A few days ago, a new series of 5 episodes on  history of chocolate  made its debut on Pathfinder Web TV (research and story by me).

This  is the first episode, for more click here.


It is true that millions around the world share a love for chocolate.
However, chocolate has a very dark side for  thousands of people living in the cocoa sector of West Africa, since they are forced to labour in the production of cocoa, chocolate’s primary ingredient.

Moreover, thousands of childhoods are trafficked from Mali and Burkina Faso  to work on the plantations of   Ivory Coast, which is the top supplier of the world’s cocoa. Some 290.000 children work yearly day and night in about 600.000 farms. Hundreds of them have been kidnapped or forced into slavery while others have been sold by their extremely poor families.  The low prices we see in America  and Europe get lower on the backs of poor farmers who  have to depend on the labour of their children because they can’t afford to pay workers. Since farmers use their own children to help them, many of them  do not see why it is wrong to use the labour of other children.

At the same time, the chocolate companies are getting incredible profits.

Of course, most cocoa children have no education.
Of course, child slaves, besides working under inhuman and potentially injurious conditions, are  paid little or nothing and they are scarred from malnutrition.
Of course, they are viciously beaten if they try to escape and are often victims of sexual exploitation.


What can we do?

With the Easter chocolate bunnies and eggs upon us, it’s a good time to take into consideration the child slaves in West Africa.  So, let’s buy  fair trade chocolate and cocoa products that are certified as slave labor free. This way we will help small producers of cocoa get a fair price for their product and cocoa workers get paid. Thus, they will be able to afford to send their kids to school instead of to work. Increased access to education is a key component in any effective strategy to reduce poverty and exploitative child labour.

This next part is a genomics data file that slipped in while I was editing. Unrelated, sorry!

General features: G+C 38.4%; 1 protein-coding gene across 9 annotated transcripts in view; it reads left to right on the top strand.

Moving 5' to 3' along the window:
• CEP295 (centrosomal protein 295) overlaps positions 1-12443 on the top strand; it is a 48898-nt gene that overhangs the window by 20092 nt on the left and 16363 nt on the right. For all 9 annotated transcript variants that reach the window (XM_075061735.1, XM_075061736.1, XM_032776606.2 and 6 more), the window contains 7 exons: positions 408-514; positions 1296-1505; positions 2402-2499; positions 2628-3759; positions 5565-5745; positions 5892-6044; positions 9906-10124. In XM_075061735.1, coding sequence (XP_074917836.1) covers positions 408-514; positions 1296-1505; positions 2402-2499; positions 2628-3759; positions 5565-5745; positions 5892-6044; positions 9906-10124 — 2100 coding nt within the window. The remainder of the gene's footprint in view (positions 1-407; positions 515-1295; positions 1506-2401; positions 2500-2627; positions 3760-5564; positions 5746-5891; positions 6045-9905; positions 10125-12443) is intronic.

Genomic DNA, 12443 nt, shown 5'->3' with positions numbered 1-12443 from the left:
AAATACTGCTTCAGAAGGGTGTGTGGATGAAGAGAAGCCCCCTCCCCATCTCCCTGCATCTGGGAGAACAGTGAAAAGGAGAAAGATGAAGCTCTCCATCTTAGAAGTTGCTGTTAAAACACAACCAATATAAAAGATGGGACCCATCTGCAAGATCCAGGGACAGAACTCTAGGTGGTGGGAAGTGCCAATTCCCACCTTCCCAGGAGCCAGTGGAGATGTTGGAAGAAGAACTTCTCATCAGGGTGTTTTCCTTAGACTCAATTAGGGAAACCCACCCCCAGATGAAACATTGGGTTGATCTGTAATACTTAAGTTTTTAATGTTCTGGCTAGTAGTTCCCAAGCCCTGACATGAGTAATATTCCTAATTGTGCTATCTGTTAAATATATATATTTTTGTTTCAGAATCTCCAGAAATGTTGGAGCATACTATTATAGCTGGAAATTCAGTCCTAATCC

If consumers demand for Fair Trade chocolate increases, perhaps Hersey, Nestle, Lindt, Mars and other chocolate companies will put human rights before profit,   bring the changes necessary to ensure fair wage and fair labour practices and  eliminate child exploitation once and for all.

Consumers hold the power… Each of us can make a difference, each of us can create a better world. Lets put an end to the disastrous cycle of poverty and child  slavery and exploitation beginning with something simple as the type of chocolate we buy.

(To see if the chocolate you buy is slavery- free please visit:


I recommend you to watch the following documentary ” The dark side of chocolate”  by M. Mistrati and R. Romano. The film investigates the continued allegations of child trafficking and forced labour in the international chocolate industry.





Joumana of  Taste of Beirut gifted me with this award. Thank you Joumana! 🙂

Now, I have to list seven things about me and then pass the award on to seven other bloggers. 

1. I love the sound of silence as much as I love music.

2. When I was child my secret world was hidden in the branches of a lemon tree. Some of them were wide enough that I could sit without having to balance. I spent time in the tree almost every day reading, daydreaming, watching bees, butterflies and ants …

3. At the age of 8 I read the ‘Three Musketeers’, my first ‘real’ book. ‘War and Peace’ was the second one. And it was my father who gave me the deep love for literature.

4. Heathcliff of ‘Wuthering Heights’, my first passionate love! I must had been about 11.

5. A boy from Chile introduced Latin American poetry to me. It became one of my life’s passions…

6. Until the age of 18 I could hardly boil an egg, though my parents were wonderful cooks.

7. I often sing while cooking.

And I would like to give the award to:

Karen  of  Postcards From The Dinner Table , FoodVox and What I Talk About

Sonia of  Saffron Paisley

Diana of Dianabuja’s Blog

Fran of  BetumiBlog

Cynthia of  Gherkins and Tomatoes

Tangled Noodle

Angelis of Angelis and the Istanbul